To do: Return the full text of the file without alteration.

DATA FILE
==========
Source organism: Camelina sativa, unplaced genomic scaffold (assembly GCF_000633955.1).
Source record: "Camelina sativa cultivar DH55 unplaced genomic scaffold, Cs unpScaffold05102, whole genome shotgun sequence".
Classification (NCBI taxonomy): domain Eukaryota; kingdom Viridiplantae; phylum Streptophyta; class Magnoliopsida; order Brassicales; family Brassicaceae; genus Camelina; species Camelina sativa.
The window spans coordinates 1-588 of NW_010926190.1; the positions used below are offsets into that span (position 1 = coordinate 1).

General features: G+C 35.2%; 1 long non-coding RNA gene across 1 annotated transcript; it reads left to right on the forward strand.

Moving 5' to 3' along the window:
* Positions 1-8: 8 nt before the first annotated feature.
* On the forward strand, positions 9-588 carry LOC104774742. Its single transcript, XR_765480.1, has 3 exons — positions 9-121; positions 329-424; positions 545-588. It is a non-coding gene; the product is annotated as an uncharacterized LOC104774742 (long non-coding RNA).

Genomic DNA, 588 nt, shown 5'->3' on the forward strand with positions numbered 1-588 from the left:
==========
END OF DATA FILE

Source organism: Camelina sativa, unplaced genomic scaffold (assembly GCF_000633955.1).
Source record: "Camelina sativa cultivar DH55 unplaced genomic scaffold, Cs unpScaffold05102, whole genome shotgun sequence".
Classification (NCBI taxonomy): domain Eukaryota; kingdom Viridiplantae; phylum Streptophyta; class Magnoliopsida; order Brassicales; family Brassicaceae; genus Camelina; species Camelina sativa.
The window spans coordinates 1-588 of NW_010926190.1; the positions used below are offsets into that span (position 1 = coordinate 1).

General features: G+C 35.2%; 1 long non-coding RNA gene across 1 annotated transcript; it reads left to right on the forward strand.

Moving 5' to 3' along the window:
* Positions 1-8: 8 nt before the first annotated feature.
* On the forward strand, positions 9-588 carry LOC104774742. Its single transcript, XR_765480.1, has 3 exons — positions 9-121; positions 329-424; positions 545-588. It is a non-coding gene; the product is annotated as an uncharacterized LOC104774742 (long non-coding RNA).

Genomic DNA, 588 nt, shown 5'->3' on the forward strand with positions numbered 1-588 from the left: